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Maria Montessori Would Turn Over In Her Grave!

Red roses sitting by a tombstone

A few years ago, I was asked the "traditional Montessori" question from a new Montessori mom. She heard the following comment at the Institute for the Achievement of Human Potential in Philadelphia, PA: "Maria Montessori would turn over in her grave if she knew what some of the schools bearing her name were doing." She then told me: "I do not know what they were referring to, but I highly respect their work, so I want to stick to traditional Montessori methods... I would like to hear your views on this subject given your extended experience." Here is my view: I think Maria Montessori would turn over in her grave if she knew what traditional Montessori schools were NOT doing! Let me back up.

I was trained by a Montessori headmistress who was Internationally trained in London, and after my training, I was at a Montessori school for 20 years whose director was American Montessori trained.

Over the years, we had many children who had behavioral problems, learning disabilities, and or were just "a challenge" to teach... (We accepted some of the most difficult children in the county! And those were the children who, in the end, taught us the most!)

We had a choice, kick those children out of the school because they did not "fit in" to the traditional, purist style of our Montessori classroom, or make modifications so these challenging children could stay and learn, but more importantly, love learning.

The school, thus, became a progressive Montessori school.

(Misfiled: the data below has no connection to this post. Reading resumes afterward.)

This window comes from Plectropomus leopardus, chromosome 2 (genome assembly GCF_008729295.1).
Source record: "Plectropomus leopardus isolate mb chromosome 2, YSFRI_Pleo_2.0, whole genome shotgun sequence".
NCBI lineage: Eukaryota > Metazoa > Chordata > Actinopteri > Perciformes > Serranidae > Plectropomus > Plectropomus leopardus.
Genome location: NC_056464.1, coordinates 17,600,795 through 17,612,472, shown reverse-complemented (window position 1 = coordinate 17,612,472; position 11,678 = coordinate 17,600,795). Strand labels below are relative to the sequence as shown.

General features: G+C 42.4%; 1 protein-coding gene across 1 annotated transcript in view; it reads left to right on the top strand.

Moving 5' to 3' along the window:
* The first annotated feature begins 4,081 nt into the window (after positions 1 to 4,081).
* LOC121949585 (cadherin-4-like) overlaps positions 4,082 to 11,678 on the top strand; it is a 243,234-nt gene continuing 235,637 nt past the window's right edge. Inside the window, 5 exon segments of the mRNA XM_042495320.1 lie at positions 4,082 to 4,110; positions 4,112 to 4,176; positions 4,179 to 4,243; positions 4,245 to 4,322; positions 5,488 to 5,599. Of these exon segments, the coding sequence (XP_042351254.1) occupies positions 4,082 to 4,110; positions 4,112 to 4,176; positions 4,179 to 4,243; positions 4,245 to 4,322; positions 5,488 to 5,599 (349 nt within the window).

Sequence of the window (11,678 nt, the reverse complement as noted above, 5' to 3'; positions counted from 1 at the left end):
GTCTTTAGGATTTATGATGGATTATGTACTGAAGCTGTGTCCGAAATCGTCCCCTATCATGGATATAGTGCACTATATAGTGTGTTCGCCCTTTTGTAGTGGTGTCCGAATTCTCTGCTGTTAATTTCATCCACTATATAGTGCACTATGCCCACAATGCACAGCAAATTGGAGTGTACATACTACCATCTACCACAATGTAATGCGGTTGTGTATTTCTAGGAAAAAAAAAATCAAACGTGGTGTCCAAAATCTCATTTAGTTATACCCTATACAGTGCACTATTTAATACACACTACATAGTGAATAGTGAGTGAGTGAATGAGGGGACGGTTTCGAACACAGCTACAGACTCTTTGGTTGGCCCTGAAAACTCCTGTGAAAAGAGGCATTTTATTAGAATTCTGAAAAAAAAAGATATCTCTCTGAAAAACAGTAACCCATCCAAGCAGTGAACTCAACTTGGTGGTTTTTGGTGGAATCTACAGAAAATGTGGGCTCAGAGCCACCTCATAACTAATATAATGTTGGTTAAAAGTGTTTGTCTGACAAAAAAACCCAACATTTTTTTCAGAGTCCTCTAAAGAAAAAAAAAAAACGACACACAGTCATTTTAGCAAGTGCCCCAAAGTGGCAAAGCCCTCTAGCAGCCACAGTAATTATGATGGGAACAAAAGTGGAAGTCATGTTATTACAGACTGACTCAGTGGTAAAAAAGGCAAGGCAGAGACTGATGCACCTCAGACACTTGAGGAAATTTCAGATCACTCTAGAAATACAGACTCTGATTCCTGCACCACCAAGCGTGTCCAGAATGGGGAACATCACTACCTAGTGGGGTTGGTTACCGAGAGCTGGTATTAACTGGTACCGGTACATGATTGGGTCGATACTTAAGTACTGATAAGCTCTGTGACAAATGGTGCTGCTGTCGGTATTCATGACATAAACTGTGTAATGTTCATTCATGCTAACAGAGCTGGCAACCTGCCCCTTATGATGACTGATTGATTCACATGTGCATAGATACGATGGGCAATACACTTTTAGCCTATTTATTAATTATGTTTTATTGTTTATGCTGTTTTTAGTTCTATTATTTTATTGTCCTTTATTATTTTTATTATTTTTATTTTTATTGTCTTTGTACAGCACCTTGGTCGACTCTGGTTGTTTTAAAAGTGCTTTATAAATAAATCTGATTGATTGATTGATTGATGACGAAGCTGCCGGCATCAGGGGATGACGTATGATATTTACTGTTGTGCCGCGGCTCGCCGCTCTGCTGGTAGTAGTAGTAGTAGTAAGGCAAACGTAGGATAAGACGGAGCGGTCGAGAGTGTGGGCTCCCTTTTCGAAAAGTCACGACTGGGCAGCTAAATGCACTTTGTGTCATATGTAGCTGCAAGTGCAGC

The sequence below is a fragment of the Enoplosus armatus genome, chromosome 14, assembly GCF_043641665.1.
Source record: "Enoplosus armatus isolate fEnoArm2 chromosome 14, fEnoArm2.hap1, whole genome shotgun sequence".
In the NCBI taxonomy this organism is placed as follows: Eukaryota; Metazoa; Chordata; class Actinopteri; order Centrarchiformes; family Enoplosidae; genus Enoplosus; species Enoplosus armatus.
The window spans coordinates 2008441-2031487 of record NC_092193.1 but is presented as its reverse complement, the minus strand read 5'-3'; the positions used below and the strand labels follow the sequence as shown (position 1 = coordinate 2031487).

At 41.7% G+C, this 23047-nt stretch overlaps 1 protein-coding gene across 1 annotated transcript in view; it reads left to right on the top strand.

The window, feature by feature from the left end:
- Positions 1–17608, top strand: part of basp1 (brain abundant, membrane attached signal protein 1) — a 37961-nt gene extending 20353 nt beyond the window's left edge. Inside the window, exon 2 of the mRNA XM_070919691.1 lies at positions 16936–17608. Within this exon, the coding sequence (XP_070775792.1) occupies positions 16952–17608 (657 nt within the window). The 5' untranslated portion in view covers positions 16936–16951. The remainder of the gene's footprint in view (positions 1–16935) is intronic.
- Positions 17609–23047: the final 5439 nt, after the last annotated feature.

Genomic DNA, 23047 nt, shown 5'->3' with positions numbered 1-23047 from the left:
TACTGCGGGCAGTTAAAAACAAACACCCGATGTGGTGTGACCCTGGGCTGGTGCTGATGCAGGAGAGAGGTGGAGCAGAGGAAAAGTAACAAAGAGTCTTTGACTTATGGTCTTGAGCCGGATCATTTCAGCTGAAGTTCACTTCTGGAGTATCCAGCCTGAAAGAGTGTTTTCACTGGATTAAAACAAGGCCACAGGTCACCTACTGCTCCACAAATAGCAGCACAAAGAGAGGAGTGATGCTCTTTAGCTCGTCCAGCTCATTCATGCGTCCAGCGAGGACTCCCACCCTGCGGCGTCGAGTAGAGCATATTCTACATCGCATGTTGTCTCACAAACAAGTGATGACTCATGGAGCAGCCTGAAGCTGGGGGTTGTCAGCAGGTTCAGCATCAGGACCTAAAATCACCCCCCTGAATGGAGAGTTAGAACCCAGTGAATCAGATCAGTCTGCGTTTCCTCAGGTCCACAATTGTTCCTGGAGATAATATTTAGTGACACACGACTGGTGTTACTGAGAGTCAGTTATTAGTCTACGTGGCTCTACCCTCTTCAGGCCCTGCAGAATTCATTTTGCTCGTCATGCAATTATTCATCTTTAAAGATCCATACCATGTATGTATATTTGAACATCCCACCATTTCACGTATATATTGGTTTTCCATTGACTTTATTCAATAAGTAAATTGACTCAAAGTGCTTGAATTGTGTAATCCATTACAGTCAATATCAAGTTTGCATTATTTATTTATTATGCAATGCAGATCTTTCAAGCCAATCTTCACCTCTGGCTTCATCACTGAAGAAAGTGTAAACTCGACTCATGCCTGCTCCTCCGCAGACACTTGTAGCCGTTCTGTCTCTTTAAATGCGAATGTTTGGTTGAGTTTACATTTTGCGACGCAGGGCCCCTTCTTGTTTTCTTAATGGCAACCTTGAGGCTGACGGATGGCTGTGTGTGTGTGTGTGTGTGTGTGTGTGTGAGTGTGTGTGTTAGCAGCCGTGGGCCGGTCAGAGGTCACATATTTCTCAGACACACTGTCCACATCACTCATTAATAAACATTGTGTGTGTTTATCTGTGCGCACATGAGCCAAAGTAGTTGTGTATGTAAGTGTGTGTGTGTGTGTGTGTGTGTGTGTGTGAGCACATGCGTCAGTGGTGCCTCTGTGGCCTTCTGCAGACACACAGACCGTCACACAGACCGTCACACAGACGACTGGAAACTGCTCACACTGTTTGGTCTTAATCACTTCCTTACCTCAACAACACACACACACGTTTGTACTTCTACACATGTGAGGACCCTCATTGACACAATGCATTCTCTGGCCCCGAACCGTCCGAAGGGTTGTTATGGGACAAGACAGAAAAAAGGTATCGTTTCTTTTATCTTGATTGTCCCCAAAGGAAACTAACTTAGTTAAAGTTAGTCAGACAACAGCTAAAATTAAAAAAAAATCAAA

Forward to the present.

When I had a son with Down syndrome in 2004, I was faced with the following question: would he be accepted in a Montessori school? would he fit in?

So I went about observing (visiting) the Montessori schools in my area for a toddler program for my son. Two of those schools were traditional International Montessori schools, and one was an American Montessori school, and progressive.

The traditional International Montessori schools were the most expensive, had little or no cultural diversity, and I saw right away that my son would not fit in: the expectations and standards of the classrooms were too high for him due to his special needs.

The third school, an American Montessori school, was much more affordable, had lots of diverse students, and after observing, I saw right away that my son would be a great match, that he would have some "wiggle room" and not stand out among the typically developing toddlers. (And as Montessori trained teacher, I knew right away that this Montessori school was "authentic": they had all the materials you would find in any certified American Montessori school, with Montessori trained teachers, but they had a progressive approach.

The director agreed with me, that a Montessori classroom's activities can be modified to fit the needs of the children (special, difficult, or just different) and not the other way around. And it became a wonderful Montessori school for my son, who welcomed him with open arms, regardless of his "limitations" due to his Down syndrome.

Maria Montessori designed her materials with the help of her observations of the children of her time, and she would expect us to do the same, especially for special needs children, who were her biggest influence!

So keep an open mind and don't be afraid of going down a different path, a path that is sometimes chosen for you, as mine was when I had a special needs son. For most, a traditional Montessori path is fine, but for others, it is not.  ~Lisa Nolan

Photo by Roberto Valdes
Red roses sitting by a tombstone